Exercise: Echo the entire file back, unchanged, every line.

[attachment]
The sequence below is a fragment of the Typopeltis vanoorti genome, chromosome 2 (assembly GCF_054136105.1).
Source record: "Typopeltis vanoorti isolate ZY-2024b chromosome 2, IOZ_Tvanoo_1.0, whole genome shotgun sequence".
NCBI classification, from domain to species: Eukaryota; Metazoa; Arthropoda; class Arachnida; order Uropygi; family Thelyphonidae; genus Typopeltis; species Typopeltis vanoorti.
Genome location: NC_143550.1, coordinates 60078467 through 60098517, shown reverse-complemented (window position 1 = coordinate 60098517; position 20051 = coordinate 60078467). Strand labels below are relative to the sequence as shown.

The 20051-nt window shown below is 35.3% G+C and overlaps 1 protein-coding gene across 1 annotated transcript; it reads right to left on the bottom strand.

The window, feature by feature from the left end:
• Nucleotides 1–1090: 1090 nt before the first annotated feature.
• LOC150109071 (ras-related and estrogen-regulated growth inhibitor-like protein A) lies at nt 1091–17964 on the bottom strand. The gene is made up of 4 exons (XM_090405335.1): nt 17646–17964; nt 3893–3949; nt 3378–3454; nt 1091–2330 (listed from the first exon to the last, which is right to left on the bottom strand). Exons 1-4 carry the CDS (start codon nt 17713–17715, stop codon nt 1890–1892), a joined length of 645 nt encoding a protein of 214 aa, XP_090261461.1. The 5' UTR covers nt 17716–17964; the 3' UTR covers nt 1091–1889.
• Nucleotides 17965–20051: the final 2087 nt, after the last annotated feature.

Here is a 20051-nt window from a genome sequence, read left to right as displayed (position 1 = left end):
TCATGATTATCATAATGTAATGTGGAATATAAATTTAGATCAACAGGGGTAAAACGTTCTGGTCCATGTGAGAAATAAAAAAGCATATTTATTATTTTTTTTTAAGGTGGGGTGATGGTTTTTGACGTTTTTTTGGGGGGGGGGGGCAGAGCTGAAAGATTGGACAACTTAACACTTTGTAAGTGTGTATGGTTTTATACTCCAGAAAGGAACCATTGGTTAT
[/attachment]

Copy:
The sequence below is a fragment of the Typopeltis vanoorti genome, chromosome 2 (assembly GCF_054136105.1).
Source record: "Typopeltis vanoorti isolate ZY-2024b chromosome 2, IOZ_Tvanoo_1.0, whole genome shotgun sequence".
NCBI classification, from domain to species: Eukaryota; Metazoa; Arthropoda; class Arachnida; order Uropygi; family Thelyphonidae; genus Typopeltis; species Typopeltis vanoorti.
Genome location: NC_143550.1, coordinates 60078467 through 60098517, shown reverse-complemented (window position 1 = coordinate 60098517; position 20051 = coordinate 60078467). Strand labels below are relative to the sequence as shown.

The 20051-nt window shown below is 35.3% G+C and overlaps 1 protein-coding gene across 1 annotated transcript; it reads right to left on the bottom strand.

The window, feature by feature from the left end:
• Nucleotides 1–1090: 1090 nt before the first annotated feature.
• LOC150109071 (ras-related and estrogen-regulated growth inhibitor-like protein A) lies at nt 1091–17964 on the bottom strand. The gene is made up of 4 exons (XM_090405335.1): nt 17646–17964; nt 3893–3949; nt 3378–3454; nt 1091–2330 (listed from the first exon to the last, which is right to left on the bottom strand). Exons 1-4 carry the CDS (start codon nt 17713–17715, stop codon nt 1890–1892), a joined length of 645 nt encoding a protein of 214 aa, XP_090261461.1. The 5' UTR covers nt 17716–17964; the 3' UTR covers nt 1091–1889.
• Nucleotides 17965–20051: the final 2087 nt, after the last annotated feature.

Here is a 20051-nt window from a genome sequence, read left to right as displayed (position 1 = left end):
TCATGATTATCATAATGTAATGTGGAATATAAATTTAGATCAACAGGGGTAAAACGTTCTGGTCCATGTGAGAAATAAAAAAGCATATTTATTATTTTTTTTTAAGGTGGGGTGATGGTTTTTGACGTTTTTTTGGGGGGGGGGGGCAGAGCTGAAAGATTGGACAACTTAACACTTTGTAAGTGTGTATGGTTTTATACTCCAGAAAGGAACCATTGGTTAT